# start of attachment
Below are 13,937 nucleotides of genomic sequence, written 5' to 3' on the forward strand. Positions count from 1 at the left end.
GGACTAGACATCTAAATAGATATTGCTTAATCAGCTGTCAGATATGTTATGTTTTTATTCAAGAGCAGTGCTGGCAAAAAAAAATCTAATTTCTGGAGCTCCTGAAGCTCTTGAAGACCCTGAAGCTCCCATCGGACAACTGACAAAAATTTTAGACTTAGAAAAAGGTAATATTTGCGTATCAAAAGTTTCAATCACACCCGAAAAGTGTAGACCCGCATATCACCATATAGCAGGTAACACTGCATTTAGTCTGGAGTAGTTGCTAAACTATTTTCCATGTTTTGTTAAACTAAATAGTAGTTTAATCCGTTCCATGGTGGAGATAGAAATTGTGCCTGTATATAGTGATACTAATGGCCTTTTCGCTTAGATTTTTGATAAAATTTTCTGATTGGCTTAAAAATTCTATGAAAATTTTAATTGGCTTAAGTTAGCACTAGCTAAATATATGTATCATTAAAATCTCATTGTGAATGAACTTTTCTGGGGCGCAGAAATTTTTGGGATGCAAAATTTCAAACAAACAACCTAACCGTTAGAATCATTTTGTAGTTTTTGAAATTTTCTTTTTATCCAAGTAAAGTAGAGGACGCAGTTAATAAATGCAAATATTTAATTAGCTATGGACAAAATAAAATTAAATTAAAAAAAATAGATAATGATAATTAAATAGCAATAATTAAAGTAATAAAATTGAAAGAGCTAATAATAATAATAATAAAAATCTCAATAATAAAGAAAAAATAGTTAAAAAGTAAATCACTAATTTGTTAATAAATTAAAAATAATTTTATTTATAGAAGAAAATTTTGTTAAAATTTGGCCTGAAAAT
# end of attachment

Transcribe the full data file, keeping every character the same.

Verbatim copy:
Below are 13,937 nucleotides of genomic sequence, written 5' to 3' on the forward strand. Positions count from 1 at the left end.
GGACTAGACATCTAAATAGATATTGCTTAATCAGCTGTCAGATATGTTATGTTTTTATTCAAGAGCAGTGCTGGCAAAAAAAAATCTAATTTCTGGAGCTCCTGAAGCTCTTGAAGACCCTGAAGCTCCCATCGGACAACTGACAAAAATTTTAGACTTAGAAAAAGGTAATATTTGCGTATCAAAAGTTTCAATCACACCCGAAAAGTGTAGACCCGCATATCACCATATAGCAGGTAACACTGCATTTAGTCTGGAGTAGTTGCTAAACTATTTTCCATGTTTTGTTAAACTAAATAGTAGTTTAATCCGTTCCATGGTGGAGATAGAAATTGTGCCTGTATATAGTGATACTAATGGCCTTTTCGCTTAGATTTTTGATAAAATTTTCTGATTGGCTTAAAAATTCTATGAAAATTTTAATTGGCTTAAGTTAGCACTAGCTAAATATATGTATCATTAAAATCTCATTGTGAATGAACTTTTCTGGGGCGCAGAAATTTTTGGGATGCAAAATTTCAAACAAACAACCTAACCGTTAGAATCATTTTGTAGTTTTTGAAATTTTCTTTTTATCCAAGTAAAGTAGAGGACGCAGTTAATAAATGCAAATATTTAATTAGCTATGGACAAAATAAAATTAAATTAAAAAAAATAGATAATGATAATTAAATAGCAATAATTAAAGTAATAAAATTGAAAGAGCTAATAATAATAATAATAAAAATCTCAATAATAAAGAAAAAATAGTTAAAAAGTAAATCACTAATTTGTTAATAAATTAAAAATAATTTTATTTATAGAAGAAAATTTTGTTAAAATTTGGCCTGAAAAT